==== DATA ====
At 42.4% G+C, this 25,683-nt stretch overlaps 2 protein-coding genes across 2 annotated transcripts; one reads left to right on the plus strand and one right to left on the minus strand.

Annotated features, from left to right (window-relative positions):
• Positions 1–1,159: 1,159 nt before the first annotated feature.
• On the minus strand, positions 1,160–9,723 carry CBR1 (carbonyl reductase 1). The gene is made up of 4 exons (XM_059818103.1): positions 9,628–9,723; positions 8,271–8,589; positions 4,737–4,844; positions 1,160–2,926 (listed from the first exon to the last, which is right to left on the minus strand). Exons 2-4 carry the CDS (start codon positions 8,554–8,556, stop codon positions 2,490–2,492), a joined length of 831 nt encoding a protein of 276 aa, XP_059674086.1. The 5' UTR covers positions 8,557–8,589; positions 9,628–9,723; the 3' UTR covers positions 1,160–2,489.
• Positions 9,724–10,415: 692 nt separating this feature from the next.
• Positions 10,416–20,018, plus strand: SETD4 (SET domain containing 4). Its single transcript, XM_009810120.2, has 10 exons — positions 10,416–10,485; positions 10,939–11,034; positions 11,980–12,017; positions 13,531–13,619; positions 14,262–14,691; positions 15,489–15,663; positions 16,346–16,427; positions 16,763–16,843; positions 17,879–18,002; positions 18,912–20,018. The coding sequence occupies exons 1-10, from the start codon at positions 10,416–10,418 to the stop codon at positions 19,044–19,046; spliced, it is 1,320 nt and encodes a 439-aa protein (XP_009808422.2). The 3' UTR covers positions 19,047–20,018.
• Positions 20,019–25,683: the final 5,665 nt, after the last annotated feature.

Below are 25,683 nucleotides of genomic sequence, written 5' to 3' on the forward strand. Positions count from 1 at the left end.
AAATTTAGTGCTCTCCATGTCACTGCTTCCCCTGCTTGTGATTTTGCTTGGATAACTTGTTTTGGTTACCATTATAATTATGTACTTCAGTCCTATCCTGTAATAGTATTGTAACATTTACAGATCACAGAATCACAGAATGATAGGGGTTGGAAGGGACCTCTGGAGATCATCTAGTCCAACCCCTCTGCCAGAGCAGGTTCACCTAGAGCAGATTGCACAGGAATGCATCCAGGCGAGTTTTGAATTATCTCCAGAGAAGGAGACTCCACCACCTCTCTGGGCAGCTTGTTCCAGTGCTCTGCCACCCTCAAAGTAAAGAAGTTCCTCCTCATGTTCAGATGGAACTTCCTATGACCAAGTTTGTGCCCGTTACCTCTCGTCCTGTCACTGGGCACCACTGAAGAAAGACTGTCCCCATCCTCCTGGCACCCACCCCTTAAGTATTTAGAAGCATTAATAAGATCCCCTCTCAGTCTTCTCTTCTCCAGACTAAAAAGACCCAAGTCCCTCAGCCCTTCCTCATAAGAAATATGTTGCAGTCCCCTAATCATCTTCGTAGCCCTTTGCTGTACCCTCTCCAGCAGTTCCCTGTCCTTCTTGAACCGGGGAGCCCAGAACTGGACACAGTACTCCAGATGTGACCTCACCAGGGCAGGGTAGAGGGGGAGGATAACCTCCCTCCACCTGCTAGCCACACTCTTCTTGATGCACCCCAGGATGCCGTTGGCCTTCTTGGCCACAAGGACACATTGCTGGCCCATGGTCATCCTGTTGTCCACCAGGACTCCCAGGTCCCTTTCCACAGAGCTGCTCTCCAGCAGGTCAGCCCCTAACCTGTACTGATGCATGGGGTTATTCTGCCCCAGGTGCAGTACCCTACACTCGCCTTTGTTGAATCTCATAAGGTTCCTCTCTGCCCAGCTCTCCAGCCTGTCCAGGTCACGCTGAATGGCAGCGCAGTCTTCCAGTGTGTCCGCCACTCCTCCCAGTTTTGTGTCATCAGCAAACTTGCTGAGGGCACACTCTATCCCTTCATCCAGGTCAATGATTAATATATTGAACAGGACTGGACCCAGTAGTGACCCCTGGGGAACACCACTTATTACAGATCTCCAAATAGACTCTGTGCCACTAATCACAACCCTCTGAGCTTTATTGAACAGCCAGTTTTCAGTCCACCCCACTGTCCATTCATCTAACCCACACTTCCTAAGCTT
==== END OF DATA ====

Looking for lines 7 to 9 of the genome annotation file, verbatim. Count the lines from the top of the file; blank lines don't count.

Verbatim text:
• Positions 20,019–25,683: the final 5,665 nt, after the last annotated feature.

Below are 25,683 nucleotides of genomic sequence, written 5' to 3' on the forward strand. Positions count from 1 at the left end.
AAATTTAGTGCTCTCCATGTCACTGCTTCCCCTGCTTGTGATTTTGCTTGGATAACTTGTTTTGGTTACCATTATAATTATGTACTTCAGTCCTATCCTGTAATAGTATTGTAACATTTACAGATCACAGAATCACAGAATGATAGGGGTTGGAAGGGACCTCTGGAGATCATCTAGTCCAACCCCTCTGCCAGAGCAGGTTCACCTAGAGCAGATTGCACAGGAATGCATCCAGGCGAGTTTTGAATTATCTCCAGAGAAGGAGACTCCACCACCTCTCTGGGCAGCTTGTTCCAGTGCTCTGCCACCCTCAAAGTAAAGAAGTTCCTCCTCATGTTCAGATGGAACTTCCTATGACCAAGTTTGTGCCCGTTACCTCTCGTCCTGTCACTGGGCACCACTGAAGAAAGACTGTCCCCATCCTCCTGGCACCCACCCCTTAAGTATTTAGAAGCATTAATAAGATCCCCTCTCAGTCTTCTCTTCTCCAGACTAAAAAGACCCAAGTCCCTCAGCCCTTCCTCATAAGAAATATGTTGCAGTCCCCTAATCATCTTCGTAGCCCTTTGCTGTACCCTCTCCAGCAGTTCCCTGTCCTTCTTGAACCGGGGAGCCCAGAACTGGACACAGTACTCCAGATGTGACCTCACCAGGGCAGGGTAGAGGGGGAGGATAACCTCCCTCCACCTGCTAGCCACACTCTTCTTGATGCACCCCAGGATGCCGTTGGCCTTCTTGGCCACAAGGACACATTGCTGGCCCATGGTCATCCTGTTGTCCACCAGGACTCCCAGGTCCCTTTCCACAGAGCTGCTCTCCAGCAGGTCAGCCCCTAACCTGTACTGATGCATGGGGTTATTCTGCCCCAGGTGCAGTACCCTACACTCGCCTTTGTTGAATCTCATAAGGTTCCTCTCTGCCCAGCTCTCCAGCCTGTCCAGGTCACGCTGAATGGCAGCGCAGTCTTCCAGTGTGTCCGCCACTCCTCCCAGTTTTGTGTCATCAGCAAACTTGCTGAGGGCACACTCTATCCCTTCATCCAGGTCAATGATTAATATATTGAACAGGACTGGACCCAGTAGTGACCCCTGGGGAACACCACTTATTACAGATCTCCAAATAGACTCTGTGCCACTAATCACAACCCTCTGAGCTTTATTGAACAGCCAGTTTTCAGTCCACCCCACTGTCCATTCATCTAACCCACACTTCCTAAGCTT